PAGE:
Getting stuff right about swords

Anyone interested in maintaining swords? Here’s a helpful post Eric Lowe pointed me to: Resharpening damaged swords.

A few paragraphs of text plus a video. This is about how Medieval people would have resharpened notched swords, not about how anybody today would do it, which is why it’s relevant to me, and possibly to some of you. It’s also just interesting.

I never plan to write a character who’s a smith, but this is a nice bit of research to kind of have in the back of my mind.

While on the topic, we do have a handful of fantasy novels where the protagonist IS a smith, in particular a bladesmith, including The Swordsmith by Eleanor Arneson and (a duology I’ve mentioned before and loved) Powers and Dominions by James Burton.

Also, the protagonist in Merrie Haskell’s delightful MG novel Castle Behind Thorns is a blacksmith’s apprentice. Not specifically a bladesmith as in the above examples, but still.

Anybody got a suggestion for other fantasy novels where smithcraft of any kind, or bladesmithing in particular, is dealt with in detail?

Please Feel Free to Share:


21 thoughts on “Getting stuff right about swords”

  1. Michael Scott Rohan’s Winter of the World features a mage-smith. The greatest of them all. he makes three swords, all different: One – normal/damascus-steel-ish for his friend; another of ropes of metal braided & enchanted to control men’s minds; lastly I’m not sure what… maybe monofilament? hair fine fibers go into it. He also invents electro-plating.

  2. Thanks, Elaine! I’m pretty sure you’ve mentioned this book before AND I’m pretty sure I have either a sample or the full book on my Kindle. But you know how it is, who knows whether I’ll get to it in this lifetime?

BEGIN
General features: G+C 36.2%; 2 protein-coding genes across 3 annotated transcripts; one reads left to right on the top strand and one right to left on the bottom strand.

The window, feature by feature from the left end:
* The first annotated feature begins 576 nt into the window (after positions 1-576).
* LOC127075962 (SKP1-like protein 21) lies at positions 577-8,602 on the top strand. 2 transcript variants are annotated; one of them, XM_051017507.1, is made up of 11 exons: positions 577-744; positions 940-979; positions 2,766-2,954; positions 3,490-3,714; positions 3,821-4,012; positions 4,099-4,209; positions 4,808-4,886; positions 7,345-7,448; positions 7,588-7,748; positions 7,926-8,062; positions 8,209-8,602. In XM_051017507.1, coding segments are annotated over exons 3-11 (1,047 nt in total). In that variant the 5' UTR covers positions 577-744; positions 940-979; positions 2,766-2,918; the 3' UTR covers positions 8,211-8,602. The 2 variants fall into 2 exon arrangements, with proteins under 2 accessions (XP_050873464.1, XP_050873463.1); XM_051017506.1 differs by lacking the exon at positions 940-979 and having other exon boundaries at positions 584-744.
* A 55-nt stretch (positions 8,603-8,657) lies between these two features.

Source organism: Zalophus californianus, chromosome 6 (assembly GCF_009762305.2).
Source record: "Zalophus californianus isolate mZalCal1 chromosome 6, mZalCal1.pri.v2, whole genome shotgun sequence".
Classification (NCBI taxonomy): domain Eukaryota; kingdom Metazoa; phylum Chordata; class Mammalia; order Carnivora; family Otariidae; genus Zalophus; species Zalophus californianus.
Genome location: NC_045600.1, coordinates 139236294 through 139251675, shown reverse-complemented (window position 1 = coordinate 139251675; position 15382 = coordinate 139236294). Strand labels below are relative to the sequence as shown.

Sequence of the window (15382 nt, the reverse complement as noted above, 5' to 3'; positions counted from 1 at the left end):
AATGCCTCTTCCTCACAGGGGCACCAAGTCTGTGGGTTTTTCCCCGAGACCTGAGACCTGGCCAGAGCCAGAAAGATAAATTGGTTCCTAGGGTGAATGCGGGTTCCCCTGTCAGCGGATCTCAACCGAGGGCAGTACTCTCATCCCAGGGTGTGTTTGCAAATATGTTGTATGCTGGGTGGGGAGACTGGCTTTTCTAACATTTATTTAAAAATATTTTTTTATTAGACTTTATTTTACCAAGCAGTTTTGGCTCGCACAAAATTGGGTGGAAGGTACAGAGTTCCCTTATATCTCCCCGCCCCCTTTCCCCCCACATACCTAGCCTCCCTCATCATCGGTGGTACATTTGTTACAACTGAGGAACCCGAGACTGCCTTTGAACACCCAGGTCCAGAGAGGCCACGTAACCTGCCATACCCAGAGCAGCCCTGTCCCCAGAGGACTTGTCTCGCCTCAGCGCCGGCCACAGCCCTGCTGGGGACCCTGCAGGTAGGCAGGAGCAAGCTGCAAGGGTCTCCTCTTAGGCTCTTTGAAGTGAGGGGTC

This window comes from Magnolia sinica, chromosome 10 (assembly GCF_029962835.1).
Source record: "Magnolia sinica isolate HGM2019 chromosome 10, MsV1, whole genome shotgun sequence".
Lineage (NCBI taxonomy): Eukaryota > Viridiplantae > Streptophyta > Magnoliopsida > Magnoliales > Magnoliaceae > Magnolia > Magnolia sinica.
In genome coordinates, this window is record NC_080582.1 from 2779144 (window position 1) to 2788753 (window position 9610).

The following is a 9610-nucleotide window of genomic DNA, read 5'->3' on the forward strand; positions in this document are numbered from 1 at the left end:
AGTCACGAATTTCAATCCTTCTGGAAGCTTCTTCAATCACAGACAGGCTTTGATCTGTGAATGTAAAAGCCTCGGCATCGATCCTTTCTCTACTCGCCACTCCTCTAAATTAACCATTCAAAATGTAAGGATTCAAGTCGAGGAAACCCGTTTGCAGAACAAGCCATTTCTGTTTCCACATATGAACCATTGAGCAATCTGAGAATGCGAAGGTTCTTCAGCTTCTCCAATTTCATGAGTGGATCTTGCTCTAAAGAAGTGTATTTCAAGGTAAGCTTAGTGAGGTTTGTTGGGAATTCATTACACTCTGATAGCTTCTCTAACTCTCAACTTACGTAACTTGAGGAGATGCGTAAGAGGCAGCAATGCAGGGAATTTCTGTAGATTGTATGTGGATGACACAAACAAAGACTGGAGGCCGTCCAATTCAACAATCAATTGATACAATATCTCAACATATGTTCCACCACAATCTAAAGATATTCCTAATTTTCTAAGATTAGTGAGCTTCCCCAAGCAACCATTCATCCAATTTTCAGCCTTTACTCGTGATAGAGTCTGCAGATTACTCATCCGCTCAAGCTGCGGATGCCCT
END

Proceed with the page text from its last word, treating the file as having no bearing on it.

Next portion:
3. The picture at the top of the page suggests that sharpening was done a bit faster than with a metal file. (In fact, metal files are pretty intricate devices; I’d expect whetstones of differing coarseness were used when grindstones weren’t available.)

  4. Yes, Eric commented to me about exactly that — whetstones of differing coarseness as part of a potential kit an average competent soldier might carry. I’m just going to go through and add a bit here and there about strops and whetstones and oil and whatever, just indicating that routine maintenance of swords is going on. Not something to spend a lot of time on, of course, just occasional comments as seems reasonable.

  5. One of the secondary characters in The Return of Fitzroy Angursell, formerly of the Red Company, is a master smith. Smithcraft probably isn’t dealt with in great detail, but it’s more than mentioned in passing.

  6. I fear the only thing I remember about Inigo’s father is that the six-fingered man killed him. Oh, I guess it’s coming back to me a bit. Right, he made a special sword.

    Well, probably not, as smithcraft isn’t exactly important, only the fact that Inigo’s father made that sword and was murdered. But a good mention!

    That’s right, OtterB, I remember the smith. Matteo, something like that. We don’t get to see him act as a smith, but we do hear about the wild things he’s made in the past.

  7. The Teen says one of the Eragon books went into great detail as the protognist made a sword, down to how to get the metal out of the ore. … Thinks it was book 3, as remembers reading it before #4 was out, and he broke/lost his old sword around the end of the second.

  8. Narl from Robin McKinley’s Spindle’s End is a smith, but I don’t remember much smithcraft being discussed. (But I also haven’t re-read the book in over ten years, so I could be wrong.)

  9. There’s also a major subplot about forging a royal sword for the kingdom’s leader in Water Horse by Melissa Scott. The Master Smith is a major character.